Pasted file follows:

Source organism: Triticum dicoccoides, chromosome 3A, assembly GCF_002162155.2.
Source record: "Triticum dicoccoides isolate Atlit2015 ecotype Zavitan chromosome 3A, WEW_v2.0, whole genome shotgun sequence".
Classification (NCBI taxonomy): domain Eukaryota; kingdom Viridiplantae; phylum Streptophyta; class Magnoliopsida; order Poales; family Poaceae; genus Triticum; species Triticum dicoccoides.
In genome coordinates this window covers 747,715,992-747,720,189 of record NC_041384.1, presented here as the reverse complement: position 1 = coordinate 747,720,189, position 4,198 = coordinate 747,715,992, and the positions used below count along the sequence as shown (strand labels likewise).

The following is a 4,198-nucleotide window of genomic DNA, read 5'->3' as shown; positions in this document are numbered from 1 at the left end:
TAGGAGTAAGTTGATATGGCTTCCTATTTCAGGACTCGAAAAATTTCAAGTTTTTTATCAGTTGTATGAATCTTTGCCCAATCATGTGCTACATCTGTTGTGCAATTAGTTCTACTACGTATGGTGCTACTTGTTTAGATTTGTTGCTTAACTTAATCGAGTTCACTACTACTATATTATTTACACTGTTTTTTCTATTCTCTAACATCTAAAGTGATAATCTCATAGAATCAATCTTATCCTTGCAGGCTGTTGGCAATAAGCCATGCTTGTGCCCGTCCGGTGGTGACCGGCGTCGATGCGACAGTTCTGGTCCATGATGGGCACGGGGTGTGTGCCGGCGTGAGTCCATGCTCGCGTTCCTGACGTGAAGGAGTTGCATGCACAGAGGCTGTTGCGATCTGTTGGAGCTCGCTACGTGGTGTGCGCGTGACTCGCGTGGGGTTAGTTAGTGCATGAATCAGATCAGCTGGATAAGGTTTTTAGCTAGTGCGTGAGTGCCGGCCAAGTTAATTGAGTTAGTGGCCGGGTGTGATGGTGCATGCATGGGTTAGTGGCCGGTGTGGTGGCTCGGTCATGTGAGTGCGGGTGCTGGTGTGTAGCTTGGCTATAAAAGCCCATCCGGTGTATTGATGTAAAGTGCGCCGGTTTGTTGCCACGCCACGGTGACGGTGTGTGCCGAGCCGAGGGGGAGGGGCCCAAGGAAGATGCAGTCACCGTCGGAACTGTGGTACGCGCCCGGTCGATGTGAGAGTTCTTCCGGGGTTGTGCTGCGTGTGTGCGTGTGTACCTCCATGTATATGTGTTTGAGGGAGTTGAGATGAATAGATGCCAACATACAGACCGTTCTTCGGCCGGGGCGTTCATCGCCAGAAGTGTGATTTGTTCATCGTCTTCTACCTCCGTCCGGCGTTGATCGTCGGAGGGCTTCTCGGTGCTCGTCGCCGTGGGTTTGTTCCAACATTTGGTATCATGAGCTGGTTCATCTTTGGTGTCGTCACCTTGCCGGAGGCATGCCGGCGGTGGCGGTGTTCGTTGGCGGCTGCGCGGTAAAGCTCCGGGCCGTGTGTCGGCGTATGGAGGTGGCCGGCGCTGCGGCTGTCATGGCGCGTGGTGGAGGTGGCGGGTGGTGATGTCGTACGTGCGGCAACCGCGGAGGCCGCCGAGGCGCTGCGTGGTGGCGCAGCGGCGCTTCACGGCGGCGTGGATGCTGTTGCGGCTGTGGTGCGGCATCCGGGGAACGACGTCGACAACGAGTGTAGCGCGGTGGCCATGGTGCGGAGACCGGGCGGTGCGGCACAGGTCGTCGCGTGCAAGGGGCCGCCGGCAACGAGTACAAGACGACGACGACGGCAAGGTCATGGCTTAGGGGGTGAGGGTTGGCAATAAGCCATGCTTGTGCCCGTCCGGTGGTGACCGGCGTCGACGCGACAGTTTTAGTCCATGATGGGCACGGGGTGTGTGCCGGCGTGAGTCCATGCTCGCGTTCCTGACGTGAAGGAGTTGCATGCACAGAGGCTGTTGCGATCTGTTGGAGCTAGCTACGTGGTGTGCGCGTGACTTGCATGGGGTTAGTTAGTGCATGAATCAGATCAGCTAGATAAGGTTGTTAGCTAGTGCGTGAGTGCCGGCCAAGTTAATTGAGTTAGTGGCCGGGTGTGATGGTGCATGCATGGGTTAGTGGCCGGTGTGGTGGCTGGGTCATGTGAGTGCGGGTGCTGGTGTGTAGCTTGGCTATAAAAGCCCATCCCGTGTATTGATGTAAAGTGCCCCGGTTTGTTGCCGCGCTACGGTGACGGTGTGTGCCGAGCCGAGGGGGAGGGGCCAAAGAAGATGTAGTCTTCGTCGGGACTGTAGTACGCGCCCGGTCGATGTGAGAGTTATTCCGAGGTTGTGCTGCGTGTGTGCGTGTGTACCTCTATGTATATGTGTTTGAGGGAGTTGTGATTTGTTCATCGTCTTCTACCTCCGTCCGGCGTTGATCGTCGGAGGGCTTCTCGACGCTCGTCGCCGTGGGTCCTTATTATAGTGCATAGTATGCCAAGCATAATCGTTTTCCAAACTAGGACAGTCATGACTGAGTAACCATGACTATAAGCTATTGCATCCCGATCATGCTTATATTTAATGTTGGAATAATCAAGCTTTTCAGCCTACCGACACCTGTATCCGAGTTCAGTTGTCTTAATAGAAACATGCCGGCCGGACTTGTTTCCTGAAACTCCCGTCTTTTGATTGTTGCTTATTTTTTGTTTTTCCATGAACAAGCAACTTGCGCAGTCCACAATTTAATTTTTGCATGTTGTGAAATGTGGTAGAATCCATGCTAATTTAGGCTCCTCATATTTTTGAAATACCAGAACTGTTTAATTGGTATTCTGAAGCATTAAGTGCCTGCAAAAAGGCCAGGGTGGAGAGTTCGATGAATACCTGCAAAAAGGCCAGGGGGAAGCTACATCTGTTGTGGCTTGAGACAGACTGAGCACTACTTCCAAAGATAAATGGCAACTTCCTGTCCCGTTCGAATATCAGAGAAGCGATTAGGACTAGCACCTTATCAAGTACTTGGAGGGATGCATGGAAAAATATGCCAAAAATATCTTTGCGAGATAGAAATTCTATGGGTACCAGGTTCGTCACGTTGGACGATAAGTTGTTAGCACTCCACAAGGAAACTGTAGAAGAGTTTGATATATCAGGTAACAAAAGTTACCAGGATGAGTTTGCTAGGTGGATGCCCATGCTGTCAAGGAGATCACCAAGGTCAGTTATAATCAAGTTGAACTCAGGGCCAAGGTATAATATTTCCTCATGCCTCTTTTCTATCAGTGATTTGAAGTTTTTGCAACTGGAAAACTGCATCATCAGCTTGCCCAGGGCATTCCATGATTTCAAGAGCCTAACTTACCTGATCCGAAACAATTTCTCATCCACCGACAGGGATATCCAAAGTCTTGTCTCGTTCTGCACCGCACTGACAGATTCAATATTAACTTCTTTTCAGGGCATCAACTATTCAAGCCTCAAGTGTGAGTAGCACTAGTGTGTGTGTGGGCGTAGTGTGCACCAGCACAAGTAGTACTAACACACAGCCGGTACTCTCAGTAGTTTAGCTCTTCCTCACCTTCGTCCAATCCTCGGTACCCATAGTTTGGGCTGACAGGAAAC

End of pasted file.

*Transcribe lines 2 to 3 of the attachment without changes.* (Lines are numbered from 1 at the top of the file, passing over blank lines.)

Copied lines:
Source record: "Triticum dicoccoides isolate Atlit2015 ecotype Zavitan chromosome 3A, WEW_v2.0, whole genome shotgun sequence".
Classification (NCBI taxonomy): domain Eukaryota; kingdom Viridiplantae; phylum Streptophyta; class Magnoliopsida; order Poales; family Poaceae; genus Triticum; species Triticum dicoccoides.